It’s time for a new term for food lovers like me.
In 1978, when the first issue of The International Review of Food & Wine arrived, borne in the pages of a Playboy, the word “foodie” was still four years from being coined. But the food-obsessed demographic was there, and the founding edi-tors, Michael and Ariane Batterberry, knew it. Five years of re-search had told them that there was an audience hungry for “all there is to know about eating and drinking well.” That the new title launched in so racy a magazine hinted that this as-yet-unnamed demographic had a few rakes among them, too.
In 1982, another editor, Paul Levy, working at Harpers & Queen magazine in England, came up with a name for that audience, coining the word “foodie” to describe their increas-ingly gourmet readers. (In the United States, New York magazine food critic Gael Greene independently minted the term in 1980, referring to diners at Dominique Nahmias’ Restaurant d’Olympe in Paris.)
Over the next 40 years, the word spread. In the early 2010s, “foodie” was in its heyday, frequently deployed on everything from Instagram bios to Tinder profiles to tourism board slogans. As a food writer, I squeezed myself as snugly into the term as I did my skinny jeans and wore it just as smugly, too. “I know, Ma,” I would sigh, after waxing poetic about uni to a woman whose tastes tended to-ward applesauce meatloaf. “I’m just a foodie, I guess.”
But lately, the word has started to chafe. Now I cringe when I hear it. It stands for a way of looking at, and being interested in, food that is painfully outdated and possibly harmful.
There’s always been a twinge of conspicuous consumption associated with the word “foodie,” a sort of hedonistic enjoyment of what was on the plate and only the plate. But what if, in the past 40 years, we had expanded our gaze a few inches beyond the delicacies in front of our noses? What if, from the beginning, I had extended my passion for ramps and buttermilk-brined fried chicken just beyond the pass, to the kitchen? Perhaps some of my heroes wouldn’t now be lying smashed like fallen idols. (Perhaps they wouldn’t have been my heroes in the first place.) Instead my fellow foodies and I descended upon each new trend or hot spot just long enough to grab a bite, snap a ’gram, and hashtag it #eeeats. We took the plate to be paramount, a justification for all the bad boy chef shit that happened just a few meters away. Worse, we—real talk: I—imagined that for a chef to unleash his genius onto the plate, he must be allowed to live beyond the law. That is, if I even bothered to look up from the table to notice.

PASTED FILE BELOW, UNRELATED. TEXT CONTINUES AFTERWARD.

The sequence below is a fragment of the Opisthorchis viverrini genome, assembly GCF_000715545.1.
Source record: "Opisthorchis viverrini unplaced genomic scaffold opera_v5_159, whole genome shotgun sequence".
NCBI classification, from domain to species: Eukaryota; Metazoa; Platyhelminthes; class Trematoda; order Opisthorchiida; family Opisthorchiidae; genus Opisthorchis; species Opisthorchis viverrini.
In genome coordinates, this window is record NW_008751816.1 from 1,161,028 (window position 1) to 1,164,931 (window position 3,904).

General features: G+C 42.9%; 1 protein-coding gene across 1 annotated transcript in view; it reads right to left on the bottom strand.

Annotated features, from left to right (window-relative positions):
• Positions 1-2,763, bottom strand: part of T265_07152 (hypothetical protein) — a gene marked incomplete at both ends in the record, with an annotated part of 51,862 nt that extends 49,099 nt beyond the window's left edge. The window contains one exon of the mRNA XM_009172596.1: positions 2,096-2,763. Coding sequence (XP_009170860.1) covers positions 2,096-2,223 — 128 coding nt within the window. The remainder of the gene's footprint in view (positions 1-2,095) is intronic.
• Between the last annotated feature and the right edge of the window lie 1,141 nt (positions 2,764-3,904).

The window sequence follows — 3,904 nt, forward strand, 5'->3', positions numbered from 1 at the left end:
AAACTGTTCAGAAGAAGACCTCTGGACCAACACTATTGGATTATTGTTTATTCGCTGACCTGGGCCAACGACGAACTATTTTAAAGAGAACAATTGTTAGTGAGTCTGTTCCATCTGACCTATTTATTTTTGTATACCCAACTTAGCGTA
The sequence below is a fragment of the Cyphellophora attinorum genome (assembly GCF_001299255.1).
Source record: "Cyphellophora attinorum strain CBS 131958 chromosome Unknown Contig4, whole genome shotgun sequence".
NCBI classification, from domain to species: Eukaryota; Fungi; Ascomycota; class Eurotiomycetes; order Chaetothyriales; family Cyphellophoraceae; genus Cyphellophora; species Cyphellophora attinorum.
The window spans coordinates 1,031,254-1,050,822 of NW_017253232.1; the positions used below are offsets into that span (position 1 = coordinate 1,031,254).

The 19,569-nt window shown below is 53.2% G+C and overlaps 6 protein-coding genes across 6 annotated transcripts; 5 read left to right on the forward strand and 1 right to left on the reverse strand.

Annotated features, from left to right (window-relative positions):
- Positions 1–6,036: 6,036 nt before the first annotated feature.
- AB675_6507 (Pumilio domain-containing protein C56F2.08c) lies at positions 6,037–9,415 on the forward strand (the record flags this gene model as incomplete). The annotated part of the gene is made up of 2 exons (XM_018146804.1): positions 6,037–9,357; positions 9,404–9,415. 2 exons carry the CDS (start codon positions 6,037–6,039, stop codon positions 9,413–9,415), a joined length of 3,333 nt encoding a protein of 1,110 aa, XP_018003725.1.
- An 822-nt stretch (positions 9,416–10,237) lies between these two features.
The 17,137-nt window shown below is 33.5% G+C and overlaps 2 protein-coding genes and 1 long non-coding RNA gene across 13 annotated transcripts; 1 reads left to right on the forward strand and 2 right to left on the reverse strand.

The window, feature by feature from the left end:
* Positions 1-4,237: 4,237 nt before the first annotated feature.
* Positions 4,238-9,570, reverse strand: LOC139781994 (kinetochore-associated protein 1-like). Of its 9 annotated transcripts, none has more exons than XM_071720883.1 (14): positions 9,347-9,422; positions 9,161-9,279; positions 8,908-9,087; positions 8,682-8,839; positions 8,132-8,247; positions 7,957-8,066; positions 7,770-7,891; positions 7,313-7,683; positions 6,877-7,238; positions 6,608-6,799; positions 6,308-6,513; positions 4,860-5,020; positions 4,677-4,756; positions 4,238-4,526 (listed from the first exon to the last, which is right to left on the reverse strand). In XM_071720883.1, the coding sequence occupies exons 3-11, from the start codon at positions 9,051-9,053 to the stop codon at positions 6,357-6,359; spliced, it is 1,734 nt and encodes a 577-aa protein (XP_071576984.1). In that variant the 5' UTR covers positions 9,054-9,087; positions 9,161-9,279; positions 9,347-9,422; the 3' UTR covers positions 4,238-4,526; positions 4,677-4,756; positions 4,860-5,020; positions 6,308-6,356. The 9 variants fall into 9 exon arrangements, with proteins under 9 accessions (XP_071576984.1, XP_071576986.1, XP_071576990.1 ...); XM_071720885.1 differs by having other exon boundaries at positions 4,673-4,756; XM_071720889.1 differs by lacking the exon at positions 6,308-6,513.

Luckily, at the root of what it truly means to be a foodie is the antidote: The beauty of what is on the plate can also radi-ate outward. In her book On Beauty and Being Just, Harvard professor Elaine Scarry notes that one word, fairness, conveys both beauty and justice. I don’t see how one can be both exquisitely attuned to the fairness of a blueberry sorbet, sensitive to the balance of flavors of that icy des-sert served in a fine dining room in New York City, and completely uninterested in the lack of fairness that a blueberry worker in New Jersey, just a few miles from the dining room, makes just $4.25 for 12 pints of blueberries. We’re learning that a gnudi or a gnocchi or an andouille does not taste as sweet when it is a product of a toxic workplace.
There is a concept, first put forward by the Stoic philosopher Hierocles, that features ever-expanding circles of compassion and care. It’s called oikeiosis, and it boils down to this: What starts with the self expands to family, citizens, countrymen, and finally mankind. The diagram actually looks a lot like a plate. Foodies, fortunately, have lots of practice. At the heart of the locavore movement is care for our world. At the heart of foraging is an openness to our environment.
Now it’s time to radiate the attention we pay to the plate in all directions, through time and space, too. We can extend our-selves into the kitchen and into the fields and into the homes of those who work them. We can imagine the course of influence not just from farm to table but from table to farm. Now I look at what’s on the plate not as the end but as part of a system in which I, too, am implicated and that I, too, can change. What I can’t do is isolate myself, redonning the blinders and staring at the table setting before me. I can, therefore, no longer call myself a foodie. But I can be something better. I can look up from the table and call myself a person.